Also published on this date: Wednesday February 21, 2024: Maximum Shelf: Provincials

Shelf Awareness for Wednesday, February 21, 2024


William Morrow & Company: Death of the Author by Nnedi Okorafor

St. Martin's Press: Disney High: The Untold Story of the Rise and Fall of Disney Channel's Tween Empire

Running Press Adult: Scam Goddess: Lessons from a Life of Cons, Grifts, and Schemes by Laci Mosley

Graphix: 39 Clues: One False Note (39 Clues Graphic Novel #2) by Gordon Korman, Illustrated by Hannah Templer

Running Press: Enter For a Chance to Win a Moonlit Explorer Pack!

Quill Tree Books: The Firelight Apprentice by Bree Paulsen

News

Three Stabbed in 2nd & Charles Store in Greenville, S.C.

A man stabbed three people yesterday morning in a 2nd & Charles bookstore in Greenville, S.C., according to multiple news reports. The three were taken to hospitals and their conditions have not yet been made public.

The man was apprehended by police and charged with three counts of attempted murder and resisting arrest with a deadly weapon.

The store, part of Books-A-Million, was closed after the incident.


Zest Books: The Gender Binary Is a Big Lie: Infinite Identities around the World by Lee Wind


Brilliant Books, Traverse City, Mich., Appeals to Community for Support

Brilliant Books, Traverse City, Mich., has issued an appeal for help from the community and launched a GoFundMe campaign in an effort to find "a clear path forward if only we can make it over this last hurdle." In five days, the GoFundMe campaign has already raised $12,000 towards it $35,000 goal.

In a recent blog post headlined "One Final Plot Twist," the bookstore noted: "The past four-ish years have been a rollercoaster for all of us. You've come along with us through all of it and we couldn't have asked for better, more enthusiastic company on this ride, which is what makes this so difficult: We have to ask for your help again."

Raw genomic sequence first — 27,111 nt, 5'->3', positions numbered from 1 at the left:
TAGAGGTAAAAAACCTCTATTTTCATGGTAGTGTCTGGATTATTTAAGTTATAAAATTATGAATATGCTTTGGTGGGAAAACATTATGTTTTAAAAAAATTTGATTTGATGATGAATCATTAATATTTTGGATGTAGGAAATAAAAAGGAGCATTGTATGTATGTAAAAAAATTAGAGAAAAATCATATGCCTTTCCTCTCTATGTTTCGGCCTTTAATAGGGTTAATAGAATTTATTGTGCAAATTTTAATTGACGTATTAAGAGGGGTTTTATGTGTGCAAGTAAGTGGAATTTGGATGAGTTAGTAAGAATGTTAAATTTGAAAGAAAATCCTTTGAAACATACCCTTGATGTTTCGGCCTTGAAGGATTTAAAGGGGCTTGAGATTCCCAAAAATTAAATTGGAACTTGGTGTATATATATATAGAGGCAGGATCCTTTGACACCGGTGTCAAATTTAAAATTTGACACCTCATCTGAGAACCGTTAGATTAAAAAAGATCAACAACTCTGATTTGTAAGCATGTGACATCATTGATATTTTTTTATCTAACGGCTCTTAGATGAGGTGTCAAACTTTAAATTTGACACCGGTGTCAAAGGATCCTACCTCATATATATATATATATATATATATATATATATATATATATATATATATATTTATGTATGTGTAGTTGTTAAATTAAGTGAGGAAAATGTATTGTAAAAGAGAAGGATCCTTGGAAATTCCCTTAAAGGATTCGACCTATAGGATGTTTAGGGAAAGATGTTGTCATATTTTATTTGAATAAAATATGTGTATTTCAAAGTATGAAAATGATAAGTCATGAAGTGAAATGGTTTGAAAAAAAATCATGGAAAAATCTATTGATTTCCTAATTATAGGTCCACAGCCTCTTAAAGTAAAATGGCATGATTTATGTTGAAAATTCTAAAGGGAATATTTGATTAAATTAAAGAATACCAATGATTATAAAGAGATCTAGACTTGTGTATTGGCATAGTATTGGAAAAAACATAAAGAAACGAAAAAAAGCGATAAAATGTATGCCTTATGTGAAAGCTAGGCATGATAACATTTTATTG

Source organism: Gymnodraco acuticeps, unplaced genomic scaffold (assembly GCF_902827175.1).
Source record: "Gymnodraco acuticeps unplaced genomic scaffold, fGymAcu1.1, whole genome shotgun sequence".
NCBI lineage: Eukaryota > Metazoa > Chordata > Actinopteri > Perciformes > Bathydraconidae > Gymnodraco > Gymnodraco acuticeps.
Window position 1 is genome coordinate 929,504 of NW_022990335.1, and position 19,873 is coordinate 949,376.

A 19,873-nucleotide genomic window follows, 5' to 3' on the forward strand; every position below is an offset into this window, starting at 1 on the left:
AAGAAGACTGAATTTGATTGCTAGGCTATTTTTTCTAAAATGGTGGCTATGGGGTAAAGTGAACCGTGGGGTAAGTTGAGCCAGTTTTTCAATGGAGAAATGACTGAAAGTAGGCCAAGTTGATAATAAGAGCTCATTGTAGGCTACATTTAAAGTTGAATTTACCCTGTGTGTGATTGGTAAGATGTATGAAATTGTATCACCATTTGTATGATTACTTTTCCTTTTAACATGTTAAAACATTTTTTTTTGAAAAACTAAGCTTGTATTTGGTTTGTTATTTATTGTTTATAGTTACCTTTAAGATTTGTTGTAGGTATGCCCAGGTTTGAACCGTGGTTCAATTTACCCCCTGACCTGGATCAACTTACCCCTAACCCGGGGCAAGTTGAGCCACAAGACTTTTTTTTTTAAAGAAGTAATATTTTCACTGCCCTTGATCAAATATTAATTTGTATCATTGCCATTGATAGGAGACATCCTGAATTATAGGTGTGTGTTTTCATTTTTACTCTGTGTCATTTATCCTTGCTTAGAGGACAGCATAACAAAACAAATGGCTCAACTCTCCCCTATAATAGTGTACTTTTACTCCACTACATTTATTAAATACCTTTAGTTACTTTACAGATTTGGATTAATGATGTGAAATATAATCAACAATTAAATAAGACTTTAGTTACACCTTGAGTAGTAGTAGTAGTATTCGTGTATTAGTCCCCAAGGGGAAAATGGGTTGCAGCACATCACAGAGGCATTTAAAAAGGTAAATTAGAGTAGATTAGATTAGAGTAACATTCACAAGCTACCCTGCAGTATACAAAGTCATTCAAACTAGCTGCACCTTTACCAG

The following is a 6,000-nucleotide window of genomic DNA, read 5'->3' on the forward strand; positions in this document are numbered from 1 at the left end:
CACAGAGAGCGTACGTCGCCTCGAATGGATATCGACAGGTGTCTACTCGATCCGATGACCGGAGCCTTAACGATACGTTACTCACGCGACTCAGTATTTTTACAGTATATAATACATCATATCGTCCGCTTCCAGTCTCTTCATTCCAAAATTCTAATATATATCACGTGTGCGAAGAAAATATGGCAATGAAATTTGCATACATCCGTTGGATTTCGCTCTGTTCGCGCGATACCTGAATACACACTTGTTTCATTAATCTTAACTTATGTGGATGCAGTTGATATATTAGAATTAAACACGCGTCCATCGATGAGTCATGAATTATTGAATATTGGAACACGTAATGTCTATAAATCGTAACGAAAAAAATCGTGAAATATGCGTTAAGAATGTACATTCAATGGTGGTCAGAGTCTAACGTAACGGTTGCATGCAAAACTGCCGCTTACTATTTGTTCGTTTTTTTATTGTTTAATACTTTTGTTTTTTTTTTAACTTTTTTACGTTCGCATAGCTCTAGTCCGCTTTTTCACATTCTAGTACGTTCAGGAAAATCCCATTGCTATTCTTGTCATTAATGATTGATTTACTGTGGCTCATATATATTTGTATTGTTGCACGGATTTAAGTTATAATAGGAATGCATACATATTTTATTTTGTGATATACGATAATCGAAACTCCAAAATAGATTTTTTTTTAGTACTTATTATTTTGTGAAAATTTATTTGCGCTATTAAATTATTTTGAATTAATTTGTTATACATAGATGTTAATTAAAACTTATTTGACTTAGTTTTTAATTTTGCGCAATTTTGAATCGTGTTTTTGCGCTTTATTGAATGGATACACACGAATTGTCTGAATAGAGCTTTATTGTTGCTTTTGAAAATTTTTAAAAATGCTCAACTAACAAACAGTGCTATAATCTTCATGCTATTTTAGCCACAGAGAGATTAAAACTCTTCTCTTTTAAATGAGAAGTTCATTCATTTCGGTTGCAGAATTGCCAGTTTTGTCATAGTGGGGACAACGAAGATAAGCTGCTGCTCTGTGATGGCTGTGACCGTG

Last Friday, owner Peter Makin met with staff members "to talk about our situation and see if there was any other way out of it. We know we've asked before and, honestly, we feel kind of sick asking again. But we are so, so close to being on track again. We won't pretend it will be smooth sailing, but there is a clear path forward if only we can make it over this last hurdle."

Brilliant Books "needs to raise as much as we can by the end of the month to pay off one of our biggest suppliers. If we can pull that off, we're going to be in a much better place moving forward, but if we can't, we're going to lose a lot of hard won ground paying down the debts we incurred during the pandemic and, frankly, we're not sure we have the strength to claw our way back up out of that hole again."

The bookseller stressed that the shop's "existing obligations are our priority" and the current challenge "is not the end for us. Our doors won't close on March 1st if we can't get clear with this supplier, but we're not sure what our next steps would be at that point, because it will depend on the exact situation. We'll have to cross that bridge if we come to it, but, with your help, we won't."